Peer review – When experts review a professional’s performance, research, or writings. Peer review is a way that qualified professionals self-regulate their professions. Performance, research, or writings that pass the peer review process have increased credibility or trustworthiness.

Program champion – An individual who advocates for a program.

Quality assurance- A collection of planned, systematic activities applied to ensure that the components of a program are being implemented well.

Secondary data – Previously collected data that is being used for a purpose other than that for which it was originally collected.

Theory of behavior change – An attempt to explain how and why people change their behaviors. Researchers typically generate theories of behavior change from research in the fields of psychology, education, health, and other social sciences. When developing evidence-based programs, researchers will select a theory or components from several theories to guide program development.

Audience – The individuals for whom you implement your program. Depending on your setting, these individuals may also be referred to as a target population, population of interest, or clientele.

Buy-in – Typically used in the business world, buy-in refers to a financial exchange. In the context of health programs, the buy-in of stakeholders (community members, organizational leaders, participants, etc.) is generally non-financial. It involves their acceptance of a concept, idea, or proposal.

Data – A collection of facts, such as measurements and statistics.

Evidence-based practice – When clinicians (e.g., doctors, nurses) base their healthcare treatment decisions on the findings of current research, their clinical expertise, and the values/preferences of their patients.

Evidence-informed practice or program – A practice or program that is guided by theories and preliminary research. While there is some indication that these practices and programs produce positive outcomes, the evidence is too weak to refer to them as evidence-based. These are sometimes referred to as “promising” or “emerging” practices and programs.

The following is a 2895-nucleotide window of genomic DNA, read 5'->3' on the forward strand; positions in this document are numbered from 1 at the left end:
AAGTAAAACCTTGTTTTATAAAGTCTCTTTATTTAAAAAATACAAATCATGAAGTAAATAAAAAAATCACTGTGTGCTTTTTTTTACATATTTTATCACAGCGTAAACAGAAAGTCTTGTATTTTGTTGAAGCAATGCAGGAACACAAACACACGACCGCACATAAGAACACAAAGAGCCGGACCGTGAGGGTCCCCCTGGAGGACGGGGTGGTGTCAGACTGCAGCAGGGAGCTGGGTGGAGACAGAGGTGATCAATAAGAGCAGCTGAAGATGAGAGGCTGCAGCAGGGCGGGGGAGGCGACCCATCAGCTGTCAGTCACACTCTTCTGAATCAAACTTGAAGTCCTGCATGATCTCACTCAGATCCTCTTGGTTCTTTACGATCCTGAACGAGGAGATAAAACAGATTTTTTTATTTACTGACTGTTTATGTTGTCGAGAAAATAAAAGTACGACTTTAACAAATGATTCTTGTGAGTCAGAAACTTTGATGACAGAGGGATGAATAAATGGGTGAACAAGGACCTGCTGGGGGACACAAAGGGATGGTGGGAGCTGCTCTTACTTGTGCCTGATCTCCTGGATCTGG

Goals – General, non-measurable intentions or outcomes.

Incentives for participation – Factors that motivate an individual to take part in a program. Organizations sometimes provide incentives to encourage participants to begin and/or remain enrolled in a program. Common incentives include gift cards and program t-shirts.

Intervention – Organized efforts to promote health and prevent disease. This term is used because the efforts intervene, or come between, an individual and a negative health outcome in an attempt to prevent or delay the negative outcome. “Intervention” and “program” are often used interchangeably.

Interventionist – An individual who implements or carries out the components of a program.

Lay leaders – Individuals who do not have formal healthcare credentials who are trained to lead evidence-based programs.

Medicare – A publically-funded health insurance program for adults over age 65 and individuals with certain disabilities or health conditions.

Partnership – A cooperative relationship between two or more organizations that collaborate to achieve a common goal through the effective use of knowledge, personnel, and other resources.

Primary data – Original or new data being collected for a specific research goal.

Protocols - Predefined procedural methods. Examples include detailed program implementation procedures, required equipment, required data collection instruments with detailed instructions for administration, and recommended safety precautions.

Readiness – The degree to which an organization is prepared or ready for something.

Stakeholder – Any individual or group that has a stake or interest in a program.

Translation – The process of taking a program originally implemented in a controlled, laboratory-like setting and making it suitable for implementation in the community.